All over America, people managing internal communication are writing articles about important topics--company strategy, major initiatives, new product launches--for their employees to read.
But here's the problem: The last way that most employees want to consume information is to read it.
In fact, according to a recent Pew Research Center survey, when it comes to external media, Americans continue to prefer watching the news (especially on television) rather than reading and listening to it. And TV is still the dominant news platform, with web consumption still lagging.
Before I dive into some key facts from the Pew research, let me remind you why it's important to pay attention to employees' external preferences: Those preferences influence expectations for how communication inside your organization. For instance, if employees can watch a 20-second video that succinctly captures a hot issue, why would they slog through 800, 600 or even 400 words of text?
The Pew statistics tell an interesting tale:
- 47% of Americans prefer watching the news rather than reading or listening to it. That is unchanged from 46% in 2016 and outpaces the 34% who prefer to read the news and 19% who prefer to listen to it--both of which also remain on par with 2016 figures.
- Television continues to rank first as the preferred platform. 44% prefer TV, compared with about 34% who prefer the web, 14% radio and 7% print. )The only meaningful shifts since 2016 are a small increase in online and decrease in print news consumption.)
- Adults younger than 50 are more likely to prefer the internet as the platform for getting news, regardless of which format (reading, watching or listening) they enjoy most. About three times as many 18- to 49-year-old watchers and listeners prefer to get their news online as their counterparts ages 50-plus.
So since all this is true, what do you need to do differently? Here are 7 things:
- Make every communication as short and simple as possible. Since some of your content needs to be written, make sure that articles and other pieces are easy to scan and digest.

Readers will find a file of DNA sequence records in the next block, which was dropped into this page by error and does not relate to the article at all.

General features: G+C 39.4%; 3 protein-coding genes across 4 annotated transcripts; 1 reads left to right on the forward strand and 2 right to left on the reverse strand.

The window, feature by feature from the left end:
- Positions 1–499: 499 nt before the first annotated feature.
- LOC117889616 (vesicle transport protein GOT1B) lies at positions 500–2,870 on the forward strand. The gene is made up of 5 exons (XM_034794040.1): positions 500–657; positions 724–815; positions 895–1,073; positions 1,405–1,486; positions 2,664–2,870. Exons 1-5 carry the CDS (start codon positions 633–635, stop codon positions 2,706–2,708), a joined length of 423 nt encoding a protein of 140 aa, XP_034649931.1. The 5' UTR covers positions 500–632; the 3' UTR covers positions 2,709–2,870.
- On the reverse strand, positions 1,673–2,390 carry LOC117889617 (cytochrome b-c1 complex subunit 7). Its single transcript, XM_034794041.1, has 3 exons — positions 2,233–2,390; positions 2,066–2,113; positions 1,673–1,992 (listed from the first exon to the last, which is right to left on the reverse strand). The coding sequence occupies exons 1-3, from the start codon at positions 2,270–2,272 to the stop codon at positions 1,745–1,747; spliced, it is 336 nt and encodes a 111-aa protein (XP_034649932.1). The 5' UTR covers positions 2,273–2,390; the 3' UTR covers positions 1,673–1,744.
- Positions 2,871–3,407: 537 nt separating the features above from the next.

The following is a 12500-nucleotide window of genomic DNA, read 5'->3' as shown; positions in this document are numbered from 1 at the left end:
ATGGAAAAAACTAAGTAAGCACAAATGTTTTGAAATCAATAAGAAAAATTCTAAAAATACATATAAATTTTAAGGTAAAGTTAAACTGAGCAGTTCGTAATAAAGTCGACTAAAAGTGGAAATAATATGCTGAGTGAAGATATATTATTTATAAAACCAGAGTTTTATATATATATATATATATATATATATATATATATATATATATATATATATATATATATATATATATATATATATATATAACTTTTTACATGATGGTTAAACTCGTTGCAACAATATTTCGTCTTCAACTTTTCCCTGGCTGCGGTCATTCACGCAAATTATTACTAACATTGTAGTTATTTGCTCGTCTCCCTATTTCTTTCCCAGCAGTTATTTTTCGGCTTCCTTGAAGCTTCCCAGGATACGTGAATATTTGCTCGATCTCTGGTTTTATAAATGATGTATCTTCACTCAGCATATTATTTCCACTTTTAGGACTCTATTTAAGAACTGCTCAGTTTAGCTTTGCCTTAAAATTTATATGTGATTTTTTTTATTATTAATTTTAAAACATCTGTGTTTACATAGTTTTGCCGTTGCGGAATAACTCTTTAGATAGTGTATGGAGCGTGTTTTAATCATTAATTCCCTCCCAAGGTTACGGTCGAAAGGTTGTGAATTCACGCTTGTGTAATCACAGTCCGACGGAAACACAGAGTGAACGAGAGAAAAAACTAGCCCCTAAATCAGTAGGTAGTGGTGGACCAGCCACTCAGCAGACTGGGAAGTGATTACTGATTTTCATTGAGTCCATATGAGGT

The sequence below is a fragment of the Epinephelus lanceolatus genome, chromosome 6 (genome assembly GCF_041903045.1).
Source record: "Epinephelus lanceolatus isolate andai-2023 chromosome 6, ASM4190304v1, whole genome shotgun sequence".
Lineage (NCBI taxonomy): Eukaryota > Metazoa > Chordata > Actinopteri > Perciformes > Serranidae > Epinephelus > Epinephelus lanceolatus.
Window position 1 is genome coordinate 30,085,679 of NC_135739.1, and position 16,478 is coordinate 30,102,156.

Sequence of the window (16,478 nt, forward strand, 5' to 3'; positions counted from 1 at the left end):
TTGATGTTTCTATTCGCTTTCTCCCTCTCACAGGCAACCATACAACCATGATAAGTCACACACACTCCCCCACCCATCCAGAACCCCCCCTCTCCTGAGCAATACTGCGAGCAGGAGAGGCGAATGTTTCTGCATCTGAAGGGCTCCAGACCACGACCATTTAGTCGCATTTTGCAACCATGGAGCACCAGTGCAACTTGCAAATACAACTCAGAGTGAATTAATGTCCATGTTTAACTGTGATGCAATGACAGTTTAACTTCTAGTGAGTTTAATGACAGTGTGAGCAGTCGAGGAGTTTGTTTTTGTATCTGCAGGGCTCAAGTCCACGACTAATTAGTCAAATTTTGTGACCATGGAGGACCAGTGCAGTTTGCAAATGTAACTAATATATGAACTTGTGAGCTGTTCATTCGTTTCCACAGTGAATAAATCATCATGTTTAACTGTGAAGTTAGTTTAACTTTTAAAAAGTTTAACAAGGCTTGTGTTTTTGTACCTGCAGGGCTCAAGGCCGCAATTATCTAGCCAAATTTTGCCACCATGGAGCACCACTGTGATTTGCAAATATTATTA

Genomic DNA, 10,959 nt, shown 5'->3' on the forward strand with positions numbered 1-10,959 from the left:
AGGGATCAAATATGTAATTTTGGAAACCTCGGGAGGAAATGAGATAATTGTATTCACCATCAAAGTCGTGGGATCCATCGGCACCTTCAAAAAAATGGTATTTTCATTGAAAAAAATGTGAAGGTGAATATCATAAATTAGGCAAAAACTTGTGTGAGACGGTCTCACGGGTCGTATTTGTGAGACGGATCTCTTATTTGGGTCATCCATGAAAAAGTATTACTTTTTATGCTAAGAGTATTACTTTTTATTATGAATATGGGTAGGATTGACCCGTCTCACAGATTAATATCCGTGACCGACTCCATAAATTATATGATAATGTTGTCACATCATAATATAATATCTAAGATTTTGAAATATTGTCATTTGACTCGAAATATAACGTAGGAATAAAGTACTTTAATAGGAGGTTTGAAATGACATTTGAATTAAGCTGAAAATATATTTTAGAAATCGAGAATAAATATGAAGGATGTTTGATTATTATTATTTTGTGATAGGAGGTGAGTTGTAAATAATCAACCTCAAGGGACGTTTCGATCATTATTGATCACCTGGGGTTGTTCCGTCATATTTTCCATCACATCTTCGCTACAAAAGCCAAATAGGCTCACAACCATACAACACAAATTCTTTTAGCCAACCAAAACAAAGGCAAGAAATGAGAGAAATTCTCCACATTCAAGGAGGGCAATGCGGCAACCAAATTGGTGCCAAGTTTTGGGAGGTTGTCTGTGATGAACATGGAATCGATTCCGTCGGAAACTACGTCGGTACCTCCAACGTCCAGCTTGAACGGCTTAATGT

- Write like you talk. Many of us get a keyboard in our hands, and we stiffen up as if we're on our best behavior in school. We want to sound impressive, so we become more formal. If this happens to you, try two things: First, read your work out loud to make sure it sounds conversational and real. Second, if you still have trouble being conversational, record what you want to say on a tape recorder, then use the recording as the basis for your communication.
- Pretend you're communicating with one person--even if you're writing an email to 1,000 employees. Imagine explaining your topic to a new employee sitting across a table. How would you get that person's attention? How would you define unfamiliar terms? How would you appeal to that person's needs?
- Make it easy for people to know what to do. Here's advice from Jane Shannon, author of 73 Ways to Improve Your Employee Communication Program: "Whenever you need to communicate something that requires employees to take action, make it as easy as you possibly can for them to do the right thing,." She gives the example of when one company was introducing a disability program. The headline was this: "Protect your pay. Call 800-XXX-XXXX when you're out sick for more than five business days so your pay will continue." That's basically all employees needed to know.
- Commit to using visuals instead of words.There's no denying that we have become a visually mediated society. Words matter less and less; images are key. So communicating visually is a great opportunity for employee communicators. Visuals quickly get a message across. They don't require translation. Visuals tell a whole story, faster and with greater nuance than words. Employees want access to information that is fast and easy to digest and understand. Visuals support the need to "get it" fast.
- Develop infographics to explain complex topics.In a world where employees are pressed for time and attention spans have dwindled, you need to create quick, bite-sized morsels of information that will cut through the clutter. Infographics (visual representations of data) are a great way to communicate a lot of information at a glance. They are particularly useful for explaining complex processes or programs.
- Create short, compelling videos. No executive talking heads, please.As soon as I begin viewing many internal videos, I can't stop watching the clock. That's because the video is not drawing me in and making me forget about the other 15 things I should be doing right now. If a video isn't good, it's a time bomb--so you need to up your game and make fast-moving, highly visual videos that would be right at home on YouTube. (For inspiration, here are the top 10 commercials on YouTube in 2017.)
Hey, I was an English major, so I feel your pain that employees don't love reading. But it's time for every communicator to embrace the new reality and appeal to employees' preferences.